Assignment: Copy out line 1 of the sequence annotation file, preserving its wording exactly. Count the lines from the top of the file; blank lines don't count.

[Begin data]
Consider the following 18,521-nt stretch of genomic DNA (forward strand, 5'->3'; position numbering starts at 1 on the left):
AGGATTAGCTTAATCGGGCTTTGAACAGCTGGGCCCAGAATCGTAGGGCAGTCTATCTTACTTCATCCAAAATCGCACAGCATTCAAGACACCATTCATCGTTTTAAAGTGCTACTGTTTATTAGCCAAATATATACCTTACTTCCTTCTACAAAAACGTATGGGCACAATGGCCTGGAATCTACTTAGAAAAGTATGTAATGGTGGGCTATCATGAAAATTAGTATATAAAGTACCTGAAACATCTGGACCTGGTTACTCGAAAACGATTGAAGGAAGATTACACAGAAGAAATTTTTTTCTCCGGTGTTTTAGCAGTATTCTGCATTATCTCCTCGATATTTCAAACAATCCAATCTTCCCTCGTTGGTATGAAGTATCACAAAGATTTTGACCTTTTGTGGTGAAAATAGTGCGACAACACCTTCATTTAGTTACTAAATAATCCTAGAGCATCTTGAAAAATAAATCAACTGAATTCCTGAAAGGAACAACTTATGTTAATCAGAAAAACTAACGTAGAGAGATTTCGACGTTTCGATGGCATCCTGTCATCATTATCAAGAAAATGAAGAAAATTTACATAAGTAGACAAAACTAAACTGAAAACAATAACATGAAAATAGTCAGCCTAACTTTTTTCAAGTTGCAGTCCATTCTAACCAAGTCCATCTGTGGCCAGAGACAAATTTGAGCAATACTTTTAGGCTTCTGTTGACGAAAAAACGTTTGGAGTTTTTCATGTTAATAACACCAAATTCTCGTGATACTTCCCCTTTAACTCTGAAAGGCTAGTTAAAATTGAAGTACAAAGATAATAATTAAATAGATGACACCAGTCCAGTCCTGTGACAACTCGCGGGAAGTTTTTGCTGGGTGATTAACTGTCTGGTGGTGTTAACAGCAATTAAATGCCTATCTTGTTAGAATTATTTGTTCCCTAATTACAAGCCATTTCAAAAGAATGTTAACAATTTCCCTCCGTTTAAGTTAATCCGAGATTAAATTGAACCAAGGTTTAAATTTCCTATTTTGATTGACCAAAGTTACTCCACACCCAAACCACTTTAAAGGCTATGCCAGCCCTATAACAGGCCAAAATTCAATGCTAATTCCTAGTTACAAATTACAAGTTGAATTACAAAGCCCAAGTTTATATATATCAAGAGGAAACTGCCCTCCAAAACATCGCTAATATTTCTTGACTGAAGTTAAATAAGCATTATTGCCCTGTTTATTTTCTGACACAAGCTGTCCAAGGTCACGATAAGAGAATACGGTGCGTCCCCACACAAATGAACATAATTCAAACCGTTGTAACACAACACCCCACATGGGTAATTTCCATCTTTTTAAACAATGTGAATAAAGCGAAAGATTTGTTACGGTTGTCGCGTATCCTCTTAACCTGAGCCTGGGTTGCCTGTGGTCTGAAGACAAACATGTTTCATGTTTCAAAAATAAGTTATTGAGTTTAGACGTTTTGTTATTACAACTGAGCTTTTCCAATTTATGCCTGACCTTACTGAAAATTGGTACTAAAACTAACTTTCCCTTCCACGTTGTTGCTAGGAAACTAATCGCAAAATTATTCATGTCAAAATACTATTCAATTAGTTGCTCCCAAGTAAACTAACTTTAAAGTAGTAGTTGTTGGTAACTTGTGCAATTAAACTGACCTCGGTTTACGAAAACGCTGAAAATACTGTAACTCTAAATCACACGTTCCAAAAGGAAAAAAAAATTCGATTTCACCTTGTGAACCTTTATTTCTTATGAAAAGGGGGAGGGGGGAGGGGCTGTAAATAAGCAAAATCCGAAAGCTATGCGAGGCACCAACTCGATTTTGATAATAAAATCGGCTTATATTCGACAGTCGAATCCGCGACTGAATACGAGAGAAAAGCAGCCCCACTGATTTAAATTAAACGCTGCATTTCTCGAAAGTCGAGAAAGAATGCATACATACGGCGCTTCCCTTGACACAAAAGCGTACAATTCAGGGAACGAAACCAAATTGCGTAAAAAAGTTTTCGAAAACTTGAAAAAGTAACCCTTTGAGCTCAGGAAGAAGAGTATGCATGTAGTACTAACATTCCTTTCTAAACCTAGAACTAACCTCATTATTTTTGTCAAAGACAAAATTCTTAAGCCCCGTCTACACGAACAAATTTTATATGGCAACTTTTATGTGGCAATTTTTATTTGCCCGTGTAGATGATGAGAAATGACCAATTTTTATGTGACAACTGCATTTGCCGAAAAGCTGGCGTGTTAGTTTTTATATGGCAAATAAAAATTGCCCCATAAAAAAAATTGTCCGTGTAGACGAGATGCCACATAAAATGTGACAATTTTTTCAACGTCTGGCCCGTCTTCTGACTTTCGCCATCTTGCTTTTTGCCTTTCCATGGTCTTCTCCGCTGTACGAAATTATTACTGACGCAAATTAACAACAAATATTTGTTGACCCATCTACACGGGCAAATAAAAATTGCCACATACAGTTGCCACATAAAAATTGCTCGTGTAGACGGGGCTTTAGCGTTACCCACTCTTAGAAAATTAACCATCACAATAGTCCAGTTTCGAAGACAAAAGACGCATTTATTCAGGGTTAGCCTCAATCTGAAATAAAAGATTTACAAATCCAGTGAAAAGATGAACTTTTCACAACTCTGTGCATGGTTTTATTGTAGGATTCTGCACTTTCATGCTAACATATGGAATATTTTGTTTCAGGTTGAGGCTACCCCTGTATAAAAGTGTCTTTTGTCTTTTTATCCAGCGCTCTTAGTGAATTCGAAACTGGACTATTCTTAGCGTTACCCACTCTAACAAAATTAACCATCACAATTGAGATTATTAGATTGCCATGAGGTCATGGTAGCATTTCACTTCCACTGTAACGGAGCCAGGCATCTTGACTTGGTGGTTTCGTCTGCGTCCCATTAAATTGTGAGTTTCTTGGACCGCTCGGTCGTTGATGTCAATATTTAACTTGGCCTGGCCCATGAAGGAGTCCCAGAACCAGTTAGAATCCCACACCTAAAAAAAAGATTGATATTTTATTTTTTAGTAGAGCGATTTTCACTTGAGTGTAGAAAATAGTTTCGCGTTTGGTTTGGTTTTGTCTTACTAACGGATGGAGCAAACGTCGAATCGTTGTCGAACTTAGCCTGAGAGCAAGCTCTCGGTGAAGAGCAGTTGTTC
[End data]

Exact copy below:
Consider the following 18,521-nt stretch of genomic DNA (forward strand, 5'->3'; position numbering starts at 1 on the left):